Christmas is different. Christmas is one of the defining holidays of another religion. People lump them together because both days feature football and cold weather, but they're entirely different days. I kinda like Christmas: the lights, the music are guilty pleasures.
Now, I've never had Christmas forced down my throat. Once, in school, I did have to avoid having it forced back out. The fourth-grade music class devoted a session to Christmas carols, and excused me to the library for the hour. I accepted it then, but it really wasn't right. (Although my parents also considered sending me to a Catholic high school for the academics, confident that my Judaism would survive.)
One other time, I worked in a secure environment. We were concerned that the bad guys might "listen" to our conversations by bouncing laser beams off the windows and reconstructing our words. Talking vibrates the windows, and the laser beam acts like an ear. So we played music over an intercom to add interference. The gals at the front desk ran the CD player, and from the Monday after Thanksgiving to New Year's, it was wall-to-wall Bing Crosby, Chipmunks, and Perry Como, but for some reason, not Stan Freberg.
Europe dealt with the problem of churches and states mutually corrupting each other by secularizing. America took a healthier route - it's just nonsectarian.
No holiday better exemplifies the sort of acceptance that could only have happened in America. It is home, in the way that Europe could never be, and never tried to be. That alone is ample reason to give thanks.
The Wall Street Journal is reporting that, "the Pension Benefit Guaranty Corporation, the quasi-government agency that insures private pension plans, announced a record deficit of $23.3 billion." They compare it to another S&L crisis in the making, and they're probably right. The S&L crisis was born of government insurance of an industry prevented by regulation from competing effectively.
Not only does this have immediate implications for the taxpayers, it could also help derail Social Security reform past its window of opportunity.
The proposal's immediate boost came in allowing companies to continue using an index of corporate bonds, instead of 30-year Treasuries, to discount pension liabilities. Since rates on corporate bonds are higher than Treasuries, liabilities appear to be lower and funding appears plumper.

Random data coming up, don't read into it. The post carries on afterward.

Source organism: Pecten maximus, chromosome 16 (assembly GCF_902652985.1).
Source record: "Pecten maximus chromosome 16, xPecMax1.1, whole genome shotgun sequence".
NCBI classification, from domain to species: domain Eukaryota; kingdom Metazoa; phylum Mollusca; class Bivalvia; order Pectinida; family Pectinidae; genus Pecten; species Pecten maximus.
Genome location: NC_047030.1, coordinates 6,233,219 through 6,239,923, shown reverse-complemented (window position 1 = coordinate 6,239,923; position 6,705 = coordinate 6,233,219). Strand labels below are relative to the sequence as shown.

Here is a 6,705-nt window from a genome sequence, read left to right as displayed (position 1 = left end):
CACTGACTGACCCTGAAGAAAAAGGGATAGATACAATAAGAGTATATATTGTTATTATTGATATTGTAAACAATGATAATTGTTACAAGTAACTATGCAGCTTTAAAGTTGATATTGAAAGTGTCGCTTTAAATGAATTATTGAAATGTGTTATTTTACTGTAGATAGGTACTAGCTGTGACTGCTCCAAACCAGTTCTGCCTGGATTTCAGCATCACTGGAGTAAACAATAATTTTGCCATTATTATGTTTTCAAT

A word on how this works. Treasury securities are assumed to be risk-free. That is, there is no doubt that the government will be able to pay its debts. Despite what you may have heard about the Federal deficit, this continues to be an excellent bet. Corporations, however, regularly go bankrupt. Even ones with excellent credit ratings have to reschedule their debts from time to time. Because of the added risk, companies have to pay a higher interest rate to attract investors.
"Discounting" is a means of determining how much today's money will be tomorrow. If I can use a higher interest rate to discount, I am assuming that I will be able to get a better return. Since a pension fund knows what its obligations will be, say, 10 years from now, using a higher interest rate means that I can claim that I'll be able to cover that same obligation then, with less money now.
Basically, the short-term fix proposed here is bookkeeping, to keep companies from drawing on the PBGC's resources if they don't need to.
The long-term fix would have required companies to match discount rates to the terms of liabilities, introduce more transparency in funding and stop underfunded companies from improving pension benefits.
This builds on the above explanation. If I know I have an obligation 10 years from now, I should use the current 10-year interest rate in discounting this particular obligation. Since short-term interest rates are typically lower than long-term interest rates, short-term obligations will need more money to be fully funded. Greater transparency subjects the pension fund managers to greater scrutiny; sort of the equivalent of having bloggers looking over Dan Rather's shoulder.
And if you're already underfunded, if you already can't fulfill your promises, you shouldn't be allowed to promise even more, just to keep your union from walking out on you. Supposedly, we learned this lesson with steel.
Naturally, Congress tried to revoke the long-term fix proposed by the President, while sweetening the short-term fix even further.
The problem in a nutshell, is that there's no incentive for companies to fully fund their plans. They pay a premium for belonging to this insurance system, but the premiums don't cover the long-term costs. Since the government has contracted this obligation, the taxpayers will get stuck with the bill for all these bad debts.
One popular solution is to raise the premiums paid by companies -- which haven't been increased since 1994 -- along with adjusting those premiums for risk. But a premium increase would make it more likely that healthy companies will drop out of the system, and risk-adjusted premiums give those financially fragile companies a strong incentive to terminate their plans.
There's actually a fairly simple solution - relieve fund managers of the burden of trying to beat the market. (While government pensions funds aren't covered by the plan, they're directly using public money, and have a horrid record recently.) Fund managers can restrict themselves to investing in bonds, where they can match the incoming cash flows to their obligations.